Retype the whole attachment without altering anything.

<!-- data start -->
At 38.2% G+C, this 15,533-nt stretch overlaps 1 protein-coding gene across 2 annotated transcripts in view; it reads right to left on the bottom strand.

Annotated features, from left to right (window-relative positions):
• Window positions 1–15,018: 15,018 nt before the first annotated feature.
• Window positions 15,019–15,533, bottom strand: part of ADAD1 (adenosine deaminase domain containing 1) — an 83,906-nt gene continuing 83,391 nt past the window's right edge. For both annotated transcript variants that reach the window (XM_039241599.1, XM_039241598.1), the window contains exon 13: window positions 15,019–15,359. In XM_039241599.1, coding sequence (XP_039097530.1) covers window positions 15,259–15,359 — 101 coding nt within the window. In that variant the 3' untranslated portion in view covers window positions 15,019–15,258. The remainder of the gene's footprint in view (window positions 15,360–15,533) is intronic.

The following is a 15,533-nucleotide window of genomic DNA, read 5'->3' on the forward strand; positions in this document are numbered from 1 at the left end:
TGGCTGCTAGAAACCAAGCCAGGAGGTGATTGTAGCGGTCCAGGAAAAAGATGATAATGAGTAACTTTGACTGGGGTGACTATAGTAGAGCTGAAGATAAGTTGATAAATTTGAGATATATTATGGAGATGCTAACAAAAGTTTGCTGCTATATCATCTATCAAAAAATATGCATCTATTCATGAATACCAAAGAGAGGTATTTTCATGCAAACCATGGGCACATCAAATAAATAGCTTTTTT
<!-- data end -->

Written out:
At 38.2% G+C, this 15,533-nt stretch overlaps 1 protein-coding gene across 2 annotated transcripts in view; it reads right to left on the bottom strand.

Annotated features, from left to right (window-relative positions):
• Window positions 1–15,018: 15,018 nt before the first annotated feature.
• Window positions 15,019–15,533, bottom strand: part of ADAD1 (adenosine deaminase domain containing 1) — an 83,906-nt gene continuing 83,391 nt past the window's right edge. For both annotated transcript variants that reach the window (XM_039241599.1, XM_039241598.1), the window contains exon 13: window positions 15,019–15,359. In XM_039241599.1, coding sequence (XP_039097530.1) covers window positions 15,259–15,359 — 101 coding nt within the window. In that variant the 3' untranslated portion in view covers window positions 15,019–15,258. The remainder of the gene's footprint in view (window positions 15,360–15,533) is intronic.

The following is a 15,533-nucleotide window of genomic DNA, read 5'->3' on the forward strand; positions in this document are numbered from 1 at the left end:
TGGCTGCTAGAAACCAAGCCAGGAGGTGATTGTAGCGGTCCAGGAAAAAGATGATAATGAGTAACTTTGACTGGGGTGACTATAGTAGAGCTGAAGATAAGTTGATAAATTTGAGATATATTATGGAGATGCTAACAAAAGTTTGCTGCTATATCATCTATCAAAAAATATGCATCTATTCATGAATACCAAAGAGAGGTATTTTCATGCAAACCATGGGCACATCAAATAAATAGCTTTTTT